It says Action Comics on the cover, but we’re firmly in All-Star Superman territory here, as Grant Morrison dips into his bag of high concepts. In doing so, and with the aid of artists Andy Kubert and John Dell, he gives us the best issue of this comic since the DC New 52 relaunch.
A side-story amid the ongoing Brainiac storyline, ‘When Superman learned to fly’ sees the Superman of 2012 travel five years into the past – the regular Action time setting – to ‘save the life’ of the rocket which brought Kal-El to Earth. At his side are the founders of the 31st-century Legion of Super-Heroes – Saturn Woman, Cosmic Man and Lightning Man. Last month members of the Anti-Superman Army stole the rocket’s power source which, the mad scientist addressing the troops informs us, can yield different varieties of Kryptonite guaranteed to give Superman a headache – and worse.
We soon learn the surprising location of the villains’ secret headquarters, get a new spin on Titano the Super-Ape and see the true significance of that oft-told first meeting between young Clark Kent and the Legion.
I could go into more detail, but most comics are better read than described and if you’re at all interested in Superman, this isn’t an issue to miss. There are hints about the gathered villains (amusingly, one of ’em will be familiar to Golden Age fans as Lois Lane’s niece, Susie Tompkins*), insights into how Clark felt about being sent across space and more personality for Lightning Lad – sorry, Man – than he’s had in years.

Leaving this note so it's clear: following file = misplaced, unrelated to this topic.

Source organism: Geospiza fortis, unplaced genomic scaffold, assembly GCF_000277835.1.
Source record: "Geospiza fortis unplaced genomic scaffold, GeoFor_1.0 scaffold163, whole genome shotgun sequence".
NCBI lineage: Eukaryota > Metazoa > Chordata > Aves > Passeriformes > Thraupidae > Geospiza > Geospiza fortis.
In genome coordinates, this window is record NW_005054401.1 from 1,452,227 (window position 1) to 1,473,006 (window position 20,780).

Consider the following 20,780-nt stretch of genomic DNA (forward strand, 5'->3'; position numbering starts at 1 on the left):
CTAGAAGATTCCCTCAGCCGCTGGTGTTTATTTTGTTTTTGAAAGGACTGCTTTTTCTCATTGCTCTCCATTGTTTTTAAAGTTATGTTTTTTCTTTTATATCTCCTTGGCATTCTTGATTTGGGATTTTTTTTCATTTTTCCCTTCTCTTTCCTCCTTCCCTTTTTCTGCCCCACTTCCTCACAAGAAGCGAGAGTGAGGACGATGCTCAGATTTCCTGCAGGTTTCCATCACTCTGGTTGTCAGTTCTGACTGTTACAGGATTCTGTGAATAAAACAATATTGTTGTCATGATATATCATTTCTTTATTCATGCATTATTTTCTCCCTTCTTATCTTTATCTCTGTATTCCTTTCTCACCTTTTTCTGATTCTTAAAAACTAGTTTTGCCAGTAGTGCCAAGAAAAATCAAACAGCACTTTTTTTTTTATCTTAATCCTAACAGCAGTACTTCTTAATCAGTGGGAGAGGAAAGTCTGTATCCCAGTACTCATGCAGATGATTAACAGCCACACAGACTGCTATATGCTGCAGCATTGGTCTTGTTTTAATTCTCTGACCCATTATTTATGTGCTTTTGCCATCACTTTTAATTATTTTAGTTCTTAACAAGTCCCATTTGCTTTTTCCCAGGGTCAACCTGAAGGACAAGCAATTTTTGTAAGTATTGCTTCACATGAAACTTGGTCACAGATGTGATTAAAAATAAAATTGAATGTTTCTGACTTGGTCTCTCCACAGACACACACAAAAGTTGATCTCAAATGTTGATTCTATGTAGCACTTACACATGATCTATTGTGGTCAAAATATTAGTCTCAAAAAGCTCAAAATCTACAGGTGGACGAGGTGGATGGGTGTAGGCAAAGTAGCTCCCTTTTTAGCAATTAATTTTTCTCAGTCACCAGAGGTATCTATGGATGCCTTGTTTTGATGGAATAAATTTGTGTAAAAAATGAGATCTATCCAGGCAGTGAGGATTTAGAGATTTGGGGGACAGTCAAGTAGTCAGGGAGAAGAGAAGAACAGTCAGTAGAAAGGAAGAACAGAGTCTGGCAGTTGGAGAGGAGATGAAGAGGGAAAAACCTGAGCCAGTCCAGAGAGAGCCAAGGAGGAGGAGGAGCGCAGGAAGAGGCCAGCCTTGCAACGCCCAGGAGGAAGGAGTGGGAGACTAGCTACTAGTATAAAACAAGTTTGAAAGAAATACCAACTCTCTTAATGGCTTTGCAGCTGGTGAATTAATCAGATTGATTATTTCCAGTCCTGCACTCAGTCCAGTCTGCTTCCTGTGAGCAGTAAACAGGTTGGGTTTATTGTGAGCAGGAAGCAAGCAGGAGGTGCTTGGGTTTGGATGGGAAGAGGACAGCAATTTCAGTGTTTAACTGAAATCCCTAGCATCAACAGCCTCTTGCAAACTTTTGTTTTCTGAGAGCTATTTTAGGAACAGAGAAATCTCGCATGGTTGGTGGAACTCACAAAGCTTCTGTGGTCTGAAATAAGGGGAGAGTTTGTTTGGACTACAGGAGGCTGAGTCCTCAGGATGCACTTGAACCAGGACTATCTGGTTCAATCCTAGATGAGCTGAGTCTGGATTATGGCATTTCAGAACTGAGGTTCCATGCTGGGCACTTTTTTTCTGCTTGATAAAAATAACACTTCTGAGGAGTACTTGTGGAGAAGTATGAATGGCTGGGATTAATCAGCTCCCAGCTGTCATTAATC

Good lines abound, my favourite being a toss up between ‘How about no teeth?’ and ‘We’d built him up as this idol in our minds, this myth, and he was just a gawky caveman kid.’ Check out the book to see how much better they are in context.
Action Comics #6 is mainstream Morrison at his best, with character as much to the fore as ideas in a story that requires concentration, but no PhD. And the odd iffy face apart, penciller Kubert and inker Dell do a tremendous job delivering powerful visuals that grab the eye without compromising the storytelling.
The story ends with hints about the future, while the comic closes with a back-up tale focusing on the past, specifically the day Clark Kent left Smallville. He goes with a typically generous gesture to a neighbour, and the love and support of pals Lana Lang and Pete Ross. Writer Sholly Fisch delivers a heartwarming, but never cloying, snapshot of Clark’s life just before he moved to Metropolis, while illustrator CrisCriss and colourist Jose Villarrubia make the memories sing. There’s one almost-full-page panel for Clark and Lana that’s simply gorgeous in the way it marries the everyday and the super.
This is the first comic I’ve read this week, but I’ll not be surprised should it be the best – it’s issues like this that will ensure Superman survives the 21st century – and maybe even reaches the 31st.
* Susie image borrowed from the excellent Supermanica, used with permission!